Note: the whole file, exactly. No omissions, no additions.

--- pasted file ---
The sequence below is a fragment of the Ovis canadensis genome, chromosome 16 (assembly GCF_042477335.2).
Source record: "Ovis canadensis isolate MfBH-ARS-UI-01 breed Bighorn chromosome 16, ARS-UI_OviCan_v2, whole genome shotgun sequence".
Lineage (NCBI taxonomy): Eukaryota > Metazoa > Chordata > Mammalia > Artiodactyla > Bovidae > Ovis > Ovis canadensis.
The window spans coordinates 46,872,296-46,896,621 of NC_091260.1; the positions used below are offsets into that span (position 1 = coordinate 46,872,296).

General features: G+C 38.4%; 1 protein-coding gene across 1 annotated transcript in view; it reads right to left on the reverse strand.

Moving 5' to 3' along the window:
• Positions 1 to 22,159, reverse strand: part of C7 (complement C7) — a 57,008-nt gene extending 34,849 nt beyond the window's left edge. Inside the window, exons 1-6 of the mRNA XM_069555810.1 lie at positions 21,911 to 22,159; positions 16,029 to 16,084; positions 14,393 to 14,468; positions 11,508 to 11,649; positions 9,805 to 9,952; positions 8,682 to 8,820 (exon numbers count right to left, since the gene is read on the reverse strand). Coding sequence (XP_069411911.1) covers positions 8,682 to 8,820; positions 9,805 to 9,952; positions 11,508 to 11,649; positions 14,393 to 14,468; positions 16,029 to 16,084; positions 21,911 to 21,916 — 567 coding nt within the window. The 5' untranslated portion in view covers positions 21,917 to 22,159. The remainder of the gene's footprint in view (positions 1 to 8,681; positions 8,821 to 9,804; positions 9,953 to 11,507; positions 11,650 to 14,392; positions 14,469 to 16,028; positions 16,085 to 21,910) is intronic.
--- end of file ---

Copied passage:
The sequence below is a fragment of the Ovis canadensis genome, chromosome 16 (assembly GCF_042477335.2).
Source record: "Ovis canadensis isolate MfBH-ARS-UI-01 breed Bighorn chromosome 16, ARS-UI_OviCan_v2, whole genome shotgun sequence".
Lineage (NCBI taxonomy): Eukaryota > Metazoa > Chordata > Mammalia > Artiodactyla > Bovidae > Ovis > Ovis canadensis.
The window spans coordinates 46,872,296-46,896,621 of NC_091260.1; the positions used below are offsets into that span (position 1 = coordinate 46,872,296).

General features: G+C 38.4%; 1 protein-coding gene across 1 annotated transcript in view; it reads right to left on the reverse strand.

Moving 5' to 3' along the window:
• Positions 1 to 22,159, reverse strand: part of C7 (complement C7) — a 57,008-nt gene extending 34,849 nt beyond the window's left edge. Inside the window, exons 1-6 of the mRNA XM_069555810.1 lie at positions 21,911 to 22,159; positions 16,029 to 16,084; positions 14,393 to 14,468; positions 11,508 to 11,649; positions 9,805 to 9,952; positions 8,682 to 8,820 (exon numbers count right to left, since the gene is read on the reverse strand). Coding sequence (XP_069411911.1) covers positions 8,682 to 8,820; positions 9,805 to 9,952; positions 11,508 to 11,649; positions 14,393 to 14,468; positions 16,029 to 16,084; positions 21,911 to 21,916 — 567 coding nt within the window. The 5' untranslated portion in view covers positions 21,917 to 22,159. The remainder of the gene's footprint in view (positions 1 to 8,681; positions 8,821 to 9,804; positions 9,953 to 11,507; positions 11,650 to 14,392; positions 14,469 to 16,028; positions 16,085 to 21,910) is intronic.